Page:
Image for the article titled The Difference Between Capers and Caper Berries and When to Use Them Both

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As a lover of the salted and heavily salted, I appreciate the many gifts that the caper bush gives us. From this we get not only capers, but also caper berries – two things that sound like they might be the same, but in reality are very different.

Capers and caper berries are both picked from the caper bush, but at different stages of ripeness. Capers – the small, intensely salty, savory little balls that are often found on a bagel with salmon – are the unopened, unripe flower buds, while the caper berries are the ripe fruit.

Both are usually pickled in some way, but caperberries are larger and more tender with a lemony, floral flavor. Salt-filled caperberries tend to be slightly crunchier than their liquid-pickled counterparts, which, like most pickles, are sour and salty, with crispy seeds that have a texture similar to that of a kiwi.

Use caper berries like olives – especially in ice cold martinis. You can toast them whole, with their stems still on, with a protein, or all on their own, or toss them into a large bowl of pasta. They also make an excellent pizza topping: cut them into small slices and sprinkle them around like hot peppers.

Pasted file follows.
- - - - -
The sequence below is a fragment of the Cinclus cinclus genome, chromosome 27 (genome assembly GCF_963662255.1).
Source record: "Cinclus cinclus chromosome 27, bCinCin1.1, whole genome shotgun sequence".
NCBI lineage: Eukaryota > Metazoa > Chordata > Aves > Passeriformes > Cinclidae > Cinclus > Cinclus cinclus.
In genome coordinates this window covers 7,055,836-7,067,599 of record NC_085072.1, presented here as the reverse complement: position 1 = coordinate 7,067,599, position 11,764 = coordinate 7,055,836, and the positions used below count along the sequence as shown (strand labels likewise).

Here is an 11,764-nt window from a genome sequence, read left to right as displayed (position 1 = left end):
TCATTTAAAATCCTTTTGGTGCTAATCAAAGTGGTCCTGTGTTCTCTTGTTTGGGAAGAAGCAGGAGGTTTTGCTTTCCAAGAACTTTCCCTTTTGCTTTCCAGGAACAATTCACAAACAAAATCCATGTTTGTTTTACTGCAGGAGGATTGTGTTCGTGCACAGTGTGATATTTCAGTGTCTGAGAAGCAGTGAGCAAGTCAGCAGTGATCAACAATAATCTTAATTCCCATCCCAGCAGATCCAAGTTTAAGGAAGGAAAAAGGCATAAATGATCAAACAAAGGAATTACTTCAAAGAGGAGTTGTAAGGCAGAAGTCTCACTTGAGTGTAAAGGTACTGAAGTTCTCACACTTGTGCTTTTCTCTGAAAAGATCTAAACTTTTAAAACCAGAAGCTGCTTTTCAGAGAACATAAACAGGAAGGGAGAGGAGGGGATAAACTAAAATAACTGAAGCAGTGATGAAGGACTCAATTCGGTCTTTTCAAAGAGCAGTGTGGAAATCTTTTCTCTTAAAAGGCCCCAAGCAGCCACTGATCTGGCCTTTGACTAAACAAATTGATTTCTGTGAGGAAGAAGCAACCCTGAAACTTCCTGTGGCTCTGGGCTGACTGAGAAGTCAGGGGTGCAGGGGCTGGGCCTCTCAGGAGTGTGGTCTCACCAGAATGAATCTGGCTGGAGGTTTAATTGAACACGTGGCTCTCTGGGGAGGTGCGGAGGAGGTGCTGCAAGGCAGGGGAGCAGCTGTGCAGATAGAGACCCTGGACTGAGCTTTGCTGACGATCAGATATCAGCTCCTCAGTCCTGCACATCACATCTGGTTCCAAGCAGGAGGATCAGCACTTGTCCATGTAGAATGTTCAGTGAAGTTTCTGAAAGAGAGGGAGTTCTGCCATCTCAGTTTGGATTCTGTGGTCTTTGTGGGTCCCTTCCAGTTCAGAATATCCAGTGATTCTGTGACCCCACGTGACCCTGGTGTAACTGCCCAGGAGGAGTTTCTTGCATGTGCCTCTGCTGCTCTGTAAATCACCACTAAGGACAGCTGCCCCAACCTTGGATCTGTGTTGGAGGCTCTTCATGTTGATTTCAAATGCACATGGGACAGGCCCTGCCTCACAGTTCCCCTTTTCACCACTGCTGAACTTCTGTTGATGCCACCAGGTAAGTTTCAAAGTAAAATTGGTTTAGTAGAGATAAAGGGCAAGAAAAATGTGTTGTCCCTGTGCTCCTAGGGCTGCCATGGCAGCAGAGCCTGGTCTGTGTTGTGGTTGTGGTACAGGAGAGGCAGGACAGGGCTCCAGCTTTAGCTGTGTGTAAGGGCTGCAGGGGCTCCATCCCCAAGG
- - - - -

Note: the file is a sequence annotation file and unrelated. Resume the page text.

Capers, on the other hand, are smaller and have a sharper flavor, but are still quite light and are best served as a side dish (or fried as a smol bar snack). Capers are harvested before flowering and rated for size, with the smallest – labeled “not comparable,” which means “incomparable” – the most sought-after. Hand-picked and fermented and stored wrapped in sea salt on an island between Sicily and Tunisia, Pantelleria capers are the most refined and best served as a side dish to enjoy their complex flavor.

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But all capers are pretty good. They’re good with chicken, they’re good with fish, they’re good with salads, they’re good with pasta, and they’re good in compound butter. (You’re good at a lot of hearty things, I say.)

Both capers and caper berries are usually packaged either dry in salt or in jars with a liquid salt solution. The salt-filled versions of both are predictably very salty, so it’s usually a good idea to rinse them off (or even soak them overnight) to trap the salt content before adding them to your food. Some people recommend similar moves to the guys with brine too, but I never do that because I really like salt. (If it’s wrong to eat capers straight out of the jar, I’ll never be “right”.)